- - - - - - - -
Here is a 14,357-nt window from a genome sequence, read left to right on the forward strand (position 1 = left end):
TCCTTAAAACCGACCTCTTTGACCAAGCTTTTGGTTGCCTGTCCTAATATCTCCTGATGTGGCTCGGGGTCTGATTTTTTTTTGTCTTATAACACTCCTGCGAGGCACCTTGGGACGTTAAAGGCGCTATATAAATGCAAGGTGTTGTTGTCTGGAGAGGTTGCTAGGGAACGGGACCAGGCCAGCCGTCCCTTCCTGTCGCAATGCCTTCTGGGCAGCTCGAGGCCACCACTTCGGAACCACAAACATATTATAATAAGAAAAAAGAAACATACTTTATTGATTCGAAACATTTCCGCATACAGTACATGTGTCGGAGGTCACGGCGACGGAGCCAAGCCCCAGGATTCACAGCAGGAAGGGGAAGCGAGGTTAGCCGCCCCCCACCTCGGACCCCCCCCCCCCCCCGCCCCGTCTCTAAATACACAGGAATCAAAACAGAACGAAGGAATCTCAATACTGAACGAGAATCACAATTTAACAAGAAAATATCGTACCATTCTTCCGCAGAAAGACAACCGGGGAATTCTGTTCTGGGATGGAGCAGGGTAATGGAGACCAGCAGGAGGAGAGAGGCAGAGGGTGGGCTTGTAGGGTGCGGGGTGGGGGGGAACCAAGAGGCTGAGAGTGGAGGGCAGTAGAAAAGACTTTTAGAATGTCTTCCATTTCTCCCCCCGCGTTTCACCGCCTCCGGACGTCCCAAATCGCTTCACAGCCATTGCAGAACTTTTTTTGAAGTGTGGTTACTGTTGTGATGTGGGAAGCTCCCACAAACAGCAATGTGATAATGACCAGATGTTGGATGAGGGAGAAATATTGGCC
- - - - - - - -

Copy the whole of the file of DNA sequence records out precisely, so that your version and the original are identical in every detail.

Here is a 14,357-nt window from a genome sequence, read left to right on the forward strand (position 1 = left end):
TCCTTAAAACCGACCTCTTTGACCAAGCTTTTGGTTGCCTGTCCTAATATCTCCTGATGTGGCTCGGGGTCTGATTTTTTTTTGTCTTATAACACTCCTGCGAGGCACCTTGGGACGTTAAAGGCGCTATATAAATGCAAGGTGTTGTTGTCTGGAGAGGTTGCTAGGGAACGGGACCAGGCCAGCCGTCCCTTCCTGTCGCAATGCCTTCTGGGCAGCTCGAGGCCACCACTTCGGAACCACAAACATATTATAATAAGAAAAAAGAAACATACTTTATTGATTCGAAACATTTCCGCATACAGTACATGTGTCGGAGGTCACGGCGACGGAGCCAAGCCCCAGGATTCACAGCAGGAAGGGGAAGCGAGGTTAGCCGCCCCCCACCTCGGACCCCCCCCCCCCCCCGCCCCGTCTCTAAATACACAGGAATCAAAACAGAACGAAGGAATCTCAATACTGAACGAGAATCACAATTTAACAAGAAAATATCGTACCATTCTTCCGCAGAAAGACAACCGGGGAATTCTGTTCTGGGATGGAGCAGGGTAATGGAGACCAGCAGGAGGAGAGAGGCAGAGGGTGGGCTTGTAGGGTGCGGGGTGGGGGGGAACCAAGAGGCTGAGAGTGGAGGGCAGTAGAAAAGACTTTTAGAATGTCTTCCATTTCTCCCCCCGCGTTTCACCGCCTCCGGACGTCCCAAATCGCTTCACAGCCATTGCAGAACTTTTTTTGAAGTGTGGTTACTGTTGTGATGTGGGAAGCTCCCACAAACAGCAATGTGATAATGACCAGATGTTGGATGAGGGAGAAATATTGGCC